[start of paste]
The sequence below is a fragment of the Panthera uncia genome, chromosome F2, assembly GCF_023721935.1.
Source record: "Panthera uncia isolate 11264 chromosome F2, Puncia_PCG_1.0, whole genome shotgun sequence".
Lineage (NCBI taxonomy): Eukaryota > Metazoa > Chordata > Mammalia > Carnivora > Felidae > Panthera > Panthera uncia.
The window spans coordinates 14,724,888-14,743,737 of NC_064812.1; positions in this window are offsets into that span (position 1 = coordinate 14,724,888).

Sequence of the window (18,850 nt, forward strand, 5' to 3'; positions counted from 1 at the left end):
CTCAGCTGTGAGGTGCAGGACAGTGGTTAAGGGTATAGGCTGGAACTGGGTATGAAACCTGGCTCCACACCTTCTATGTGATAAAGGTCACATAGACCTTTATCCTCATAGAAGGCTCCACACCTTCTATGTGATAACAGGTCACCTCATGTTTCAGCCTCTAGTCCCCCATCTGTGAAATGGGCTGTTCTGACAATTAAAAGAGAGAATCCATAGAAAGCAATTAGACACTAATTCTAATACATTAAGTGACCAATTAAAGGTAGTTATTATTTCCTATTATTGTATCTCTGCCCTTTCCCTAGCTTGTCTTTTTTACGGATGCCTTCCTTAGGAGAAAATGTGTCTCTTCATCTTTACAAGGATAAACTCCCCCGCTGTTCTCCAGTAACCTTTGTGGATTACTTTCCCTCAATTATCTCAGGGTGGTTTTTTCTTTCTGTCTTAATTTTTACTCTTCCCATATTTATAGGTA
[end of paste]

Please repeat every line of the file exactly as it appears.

The sequence below is a fragment of the Panthera uncia genome, chromosome F2, assembly GCF_023721935.1.
Source record: "Panthera uncia isolate 11264 chromosome F2, Puncia_PCG_1.0, whole genome shotgun sequence".
Lineage (NCBI taxonomy): Eukaryota > Metazoa > Chordata > Mammalia > Carnivora > Felidae > Panthera > Panthera uncia.
The window spans coordinates 14,724,888-14,743,737 of NC_064812.1; positions in this window are offsets into that span (position 1 = coordinate 14,724,888).

Sequence of the window (18,850 nt, forward strand, 5' to 3'; positions counted from 1 at the left end):
CTCAGCTGTGAGGTGCAGGACAGTGGTTAAGGGTATAGGCTGGAACTGGGTATGAAACCTGGCTCCACACCTTCTATGTGATAAAGGTCACATAGACCTTTATCCTCATAGAAGGCTCCACACCTTCTATGTGATAACAGGTCACCTCATGTTTCAGCCTCTAGTCCCCCATCTGTGAAATGGGCTGTTCTGACAATTAAAAGAGAGAATCCATAGAAAGCAATTAGACACTAATTCTAATACATTAAGTGACCAATTAAAGGTAGTTATTATTTCCTATTATTGTATCTCTGCCCTTTCCCTAGCTTGTCTTTTTTACGGATGCCTTCCTTAGGAGAAAATGTGTCTCTTCATCTTTACAAGGATAAACTCCCCCGCTGTTCTCCAGTAACCTTTGTGGATTACTTTCCCTCAATTATCTCAGGGTGGTTTTTTCTTTCTGTCTTAATTTTTACTCTTCCCATATTTATAGGTA